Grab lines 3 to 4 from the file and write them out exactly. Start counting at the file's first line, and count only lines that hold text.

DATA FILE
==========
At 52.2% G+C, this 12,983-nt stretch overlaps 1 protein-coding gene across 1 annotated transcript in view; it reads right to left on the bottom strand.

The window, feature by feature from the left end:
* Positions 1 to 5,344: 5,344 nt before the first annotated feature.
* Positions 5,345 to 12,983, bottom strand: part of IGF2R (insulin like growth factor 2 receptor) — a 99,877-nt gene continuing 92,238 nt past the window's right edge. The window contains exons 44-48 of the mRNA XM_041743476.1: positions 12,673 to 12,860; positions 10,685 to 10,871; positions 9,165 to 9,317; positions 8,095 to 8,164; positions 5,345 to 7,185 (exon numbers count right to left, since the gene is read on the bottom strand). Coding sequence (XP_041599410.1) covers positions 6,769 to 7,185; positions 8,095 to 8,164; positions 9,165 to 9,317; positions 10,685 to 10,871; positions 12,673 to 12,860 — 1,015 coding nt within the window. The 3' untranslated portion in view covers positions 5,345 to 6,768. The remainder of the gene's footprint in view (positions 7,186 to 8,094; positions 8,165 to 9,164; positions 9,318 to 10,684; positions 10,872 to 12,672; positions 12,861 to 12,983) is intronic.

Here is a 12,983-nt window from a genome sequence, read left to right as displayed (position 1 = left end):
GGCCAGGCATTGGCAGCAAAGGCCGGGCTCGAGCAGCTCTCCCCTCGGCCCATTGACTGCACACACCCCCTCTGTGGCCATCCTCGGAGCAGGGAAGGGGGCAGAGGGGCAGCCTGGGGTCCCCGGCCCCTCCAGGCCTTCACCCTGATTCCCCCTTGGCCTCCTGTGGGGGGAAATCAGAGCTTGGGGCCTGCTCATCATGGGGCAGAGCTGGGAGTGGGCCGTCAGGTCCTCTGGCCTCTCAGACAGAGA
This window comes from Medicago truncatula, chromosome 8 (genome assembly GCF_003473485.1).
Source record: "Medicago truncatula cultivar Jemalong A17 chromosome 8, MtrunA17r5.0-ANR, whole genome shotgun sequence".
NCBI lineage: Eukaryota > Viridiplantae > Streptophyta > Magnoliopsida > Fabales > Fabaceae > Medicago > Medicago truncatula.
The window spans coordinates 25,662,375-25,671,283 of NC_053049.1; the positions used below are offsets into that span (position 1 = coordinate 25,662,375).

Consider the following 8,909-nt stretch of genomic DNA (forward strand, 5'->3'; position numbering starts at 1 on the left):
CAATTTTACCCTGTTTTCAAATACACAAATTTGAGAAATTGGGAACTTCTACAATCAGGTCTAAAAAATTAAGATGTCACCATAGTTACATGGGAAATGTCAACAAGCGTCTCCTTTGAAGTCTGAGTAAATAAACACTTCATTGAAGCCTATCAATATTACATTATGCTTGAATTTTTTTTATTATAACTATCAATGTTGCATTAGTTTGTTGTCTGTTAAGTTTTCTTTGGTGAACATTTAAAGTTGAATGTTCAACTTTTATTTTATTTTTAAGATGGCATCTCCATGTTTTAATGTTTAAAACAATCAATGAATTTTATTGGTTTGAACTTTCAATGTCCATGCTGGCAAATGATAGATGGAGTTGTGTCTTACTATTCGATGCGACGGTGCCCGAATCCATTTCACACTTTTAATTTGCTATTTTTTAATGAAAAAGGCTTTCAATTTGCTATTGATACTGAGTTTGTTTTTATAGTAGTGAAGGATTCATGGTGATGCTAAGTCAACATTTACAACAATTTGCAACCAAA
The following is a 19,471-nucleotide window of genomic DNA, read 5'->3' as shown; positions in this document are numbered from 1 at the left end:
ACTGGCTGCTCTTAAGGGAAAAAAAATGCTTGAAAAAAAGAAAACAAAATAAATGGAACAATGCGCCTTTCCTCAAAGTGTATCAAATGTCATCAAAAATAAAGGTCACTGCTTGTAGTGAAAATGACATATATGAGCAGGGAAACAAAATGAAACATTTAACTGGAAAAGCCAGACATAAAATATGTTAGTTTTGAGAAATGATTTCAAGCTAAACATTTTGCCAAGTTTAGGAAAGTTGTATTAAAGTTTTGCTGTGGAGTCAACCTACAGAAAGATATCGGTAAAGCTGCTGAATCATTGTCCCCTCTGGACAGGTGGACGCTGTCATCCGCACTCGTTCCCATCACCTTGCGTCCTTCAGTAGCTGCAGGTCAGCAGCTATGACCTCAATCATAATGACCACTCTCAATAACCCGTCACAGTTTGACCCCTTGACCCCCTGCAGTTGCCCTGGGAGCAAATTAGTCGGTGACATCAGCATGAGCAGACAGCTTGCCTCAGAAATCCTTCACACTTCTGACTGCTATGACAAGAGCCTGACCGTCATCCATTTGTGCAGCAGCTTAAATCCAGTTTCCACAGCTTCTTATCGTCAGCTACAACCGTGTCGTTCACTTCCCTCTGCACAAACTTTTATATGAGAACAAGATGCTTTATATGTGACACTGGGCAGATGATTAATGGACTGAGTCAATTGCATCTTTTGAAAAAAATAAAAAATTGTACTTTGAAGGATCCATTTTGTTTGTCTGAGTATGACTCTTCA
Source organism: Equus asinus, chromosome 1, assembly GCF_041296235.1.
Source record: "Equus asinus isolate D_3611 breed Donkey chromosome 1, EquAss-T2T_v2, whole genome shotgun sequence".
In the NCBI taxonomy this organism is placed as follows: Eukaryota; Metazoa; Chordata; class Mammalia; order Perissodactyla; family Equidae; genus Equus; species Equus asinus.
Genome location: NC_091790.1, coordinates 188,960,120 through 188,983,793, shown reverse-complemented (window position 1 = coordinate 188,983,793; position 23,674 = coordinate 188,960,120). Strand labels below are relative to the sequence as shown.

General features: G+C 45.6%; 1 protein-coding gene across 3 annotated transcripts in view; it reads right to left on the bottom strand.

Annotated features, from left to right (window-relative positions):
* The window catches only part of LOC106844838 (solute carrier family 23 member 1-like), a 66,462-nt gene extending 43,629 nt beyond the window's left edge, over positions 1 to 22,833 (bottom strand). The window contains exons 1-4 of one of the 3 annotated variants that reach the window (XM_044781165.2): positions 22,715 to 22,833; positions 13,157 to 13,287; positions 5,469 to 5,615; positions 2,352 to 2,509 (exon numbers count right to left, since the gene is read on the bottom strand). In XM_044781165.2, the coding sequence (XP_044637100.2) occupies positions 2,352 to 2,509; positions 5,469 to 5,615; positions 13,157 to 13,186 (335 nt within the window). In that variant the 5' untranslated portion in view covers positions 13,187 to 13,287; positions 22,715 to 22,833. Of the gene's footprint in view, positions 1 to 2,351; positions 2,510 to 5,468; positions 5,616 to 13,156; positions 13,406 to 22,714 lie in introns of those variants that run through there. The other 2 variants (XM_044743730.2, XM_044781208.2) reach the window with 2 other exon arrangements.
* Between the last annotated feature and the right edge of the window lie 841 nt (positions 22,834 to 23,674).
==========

* Positions 1 to 5,344: 5,344 nt before the first annotated feature.
* Positions 5,345 to 12,983, bottom strand: part of IGF2R (insulin like growth factor 2 receptor) — a 99,877-nt gene continuing 92,238 nt past the window's right edge. The window contains exons 44-48 of the mRNA XM_041743476.1: positions 12,673 to 12,860; positions 10,685 to 10,871; positions 9,165 to 9,317; positions 8,095 to 8,164; positions 5,345 to 7,185 (exon numbers count right to left, since the gene is read on the bottom strand). Coding sequence (XP_041599410.1) covers positions 6,769 to 7,185; positions 8,095 to 8,164; positions 9,165 to 9,317; positions 10,685 to 10,871; positions 12,673 to 12,860 — 1,015 coding nt within the window. The 3' untranslated portion in view covers positions 5,345 to 6,768. The remainder of the gene's footprint in view (positions 7,186 to 8,094; positions 8,165 to 9,164; positions 9,318 to 10,684; positions 10,872 to 12,672; positions 12,861 to 12,983) is intronic.